Dáil Éireann - Volume 512 - 07 December, 1999
Written Answers - Hospital Services.
Mr. Howlin Mr. Howlin
223. Mr. Howlin asked the Minister for Health and Children if patients without medical card cover are entitled to public hospital services for the removal of wisdom teeth where this treatment is not available in private dental practices; if this service is available to patients in all health board areas; and if he will make a statement on the matter. [25973/99]
Mr. Cowen Mr. Cowen
Minister for Health and Children (Mr. Cowen): Current research in the UK suggests that a widespread practice has developed in the dental profession there of extracting wisdom teeth inappropriately. The research suggests that it would be more clinically appropriate to avoid extraction of wisdom teeth where they are free of pathology. Wisdom teeth may be extracted by a general den tal practitioner following the guidelines set down by the Dental Council, for example, as to the use of general anaesthetic where required, or the patient may be referred to a hospital where oral surgery services are provided.
Patients referred to hospital for the extraction of wisdom teeth have eligibility for public hospital services. However, hospital oral surgery services are not yet fully developed. Accordingly, many health boards have decided that the most equitable solution, pending further development of the services, is to confine hospital oral surgery services to priority cases and to medical card holders.
Extraction of wisdom teeth is not normally regarded as a priority treatment requirement and patients who are without medical cards are asked to make private arrangements with one of the dental hospitals or a suitable private practitioner. Where arrangements are so made with a private practitioner, insured persons may have eligibility under the dental treatment benefit scheme. Persons who do not have medical card entitlement may also take out private health insurance to safeguard them against costs in the event of elective hospital treatment.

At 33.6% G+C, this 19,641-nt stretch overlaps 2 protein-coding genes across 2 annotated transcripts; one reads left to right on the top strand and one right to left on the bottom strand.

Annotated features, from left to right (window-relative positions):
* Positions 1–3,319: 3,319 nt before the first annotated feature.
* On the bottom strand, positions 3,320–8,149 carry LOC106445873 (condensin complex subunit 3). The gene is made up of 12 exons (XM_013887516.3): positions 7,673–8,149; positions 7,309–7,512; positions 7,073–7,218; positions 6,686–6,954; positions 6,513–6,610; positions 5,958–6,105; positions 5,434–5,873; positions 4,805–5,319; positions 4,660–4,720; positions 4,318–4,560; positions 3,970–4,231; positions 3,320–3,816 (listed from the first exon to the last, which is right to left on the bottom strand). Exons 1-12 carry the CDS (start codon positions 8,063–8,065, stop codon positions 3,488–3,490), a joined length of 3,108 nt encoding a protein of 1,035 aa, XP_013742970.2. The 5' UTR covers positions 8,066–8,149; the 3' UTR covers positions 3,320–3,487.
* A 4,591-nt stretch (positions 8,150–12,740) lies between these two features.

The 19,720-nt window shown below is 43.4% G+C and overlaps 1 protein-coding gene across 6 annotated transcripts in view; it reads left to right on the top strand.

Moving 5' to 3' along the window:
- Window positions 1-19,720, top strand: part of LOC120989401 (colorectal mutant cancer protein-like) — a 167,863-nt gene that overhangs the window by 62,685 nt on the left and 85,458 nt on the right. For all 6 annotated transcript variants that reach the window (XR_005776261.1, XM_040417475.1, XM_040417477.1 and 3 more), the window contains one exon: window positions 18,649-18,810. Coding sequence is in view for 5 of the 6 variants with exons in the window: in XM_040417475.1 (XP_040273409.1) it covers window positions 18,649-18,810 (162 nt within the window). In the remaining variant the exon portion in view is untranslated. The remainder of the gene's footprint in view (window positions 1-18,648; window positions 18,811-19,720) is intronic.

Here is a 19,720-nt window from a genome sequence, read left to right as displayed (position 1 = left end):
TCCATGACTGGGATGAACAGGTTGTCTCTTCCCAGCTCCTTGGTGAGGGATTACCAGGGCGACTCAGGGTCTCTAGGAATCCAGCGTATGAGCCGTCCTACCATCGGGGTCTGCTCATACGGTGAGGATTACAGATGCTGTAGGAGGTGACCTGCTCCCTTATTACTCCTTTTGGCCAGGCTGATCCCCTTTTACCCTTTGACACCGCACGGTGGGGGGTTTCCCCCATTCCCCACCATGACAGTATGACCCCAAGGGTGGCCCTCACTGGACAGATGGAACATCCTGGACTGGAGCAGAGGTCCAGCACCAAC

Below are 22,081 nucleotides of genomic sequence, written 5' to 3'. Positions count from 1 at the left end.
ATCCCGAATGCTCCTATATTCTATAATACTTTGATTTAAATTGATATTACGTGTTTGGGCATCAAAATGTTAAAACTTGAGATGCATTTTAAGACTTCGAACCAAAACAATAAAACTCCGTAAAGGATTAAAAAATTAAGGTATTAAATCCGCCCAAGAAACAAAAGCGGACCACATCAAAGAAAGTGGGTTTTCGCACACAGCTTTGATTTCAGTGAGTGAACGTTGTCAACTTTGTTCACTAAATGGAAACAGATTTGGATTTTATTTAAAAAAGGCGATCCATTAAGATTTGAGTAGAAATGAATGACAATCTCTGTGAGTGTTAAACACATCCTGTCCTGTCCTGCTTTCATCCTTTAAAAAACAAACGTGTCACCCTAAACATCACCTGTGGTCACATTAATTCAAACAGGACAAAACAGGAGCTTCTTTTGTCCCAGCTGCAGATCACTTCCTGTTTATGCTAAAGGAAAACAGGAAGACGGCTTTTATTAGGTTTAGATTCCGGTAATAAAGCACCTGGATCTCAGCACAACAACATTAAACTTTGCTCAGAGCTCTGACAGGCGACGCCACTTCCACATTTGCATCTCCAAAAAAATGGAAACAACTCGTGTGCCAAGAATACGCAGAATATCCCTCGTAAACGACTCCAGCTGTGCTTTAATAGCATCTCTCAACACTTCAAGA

Under the dental health action plan, I have approved a number of consultant oral surgeon posts for health boards and the boards concerned are endeavouring to fill existing vacancies. I also recently gave my consent to the setting up by the Dental Council of a register of dental specialists which would recognise a dental speciality in oral surgery. These developments will facilitate the creation and recruitment of a health board grade of specialist in oral surgery and will lead to a steady increase in the availability of oral surgery services nationally.
Dáil Éireann 512 Written Answers Hospital Services.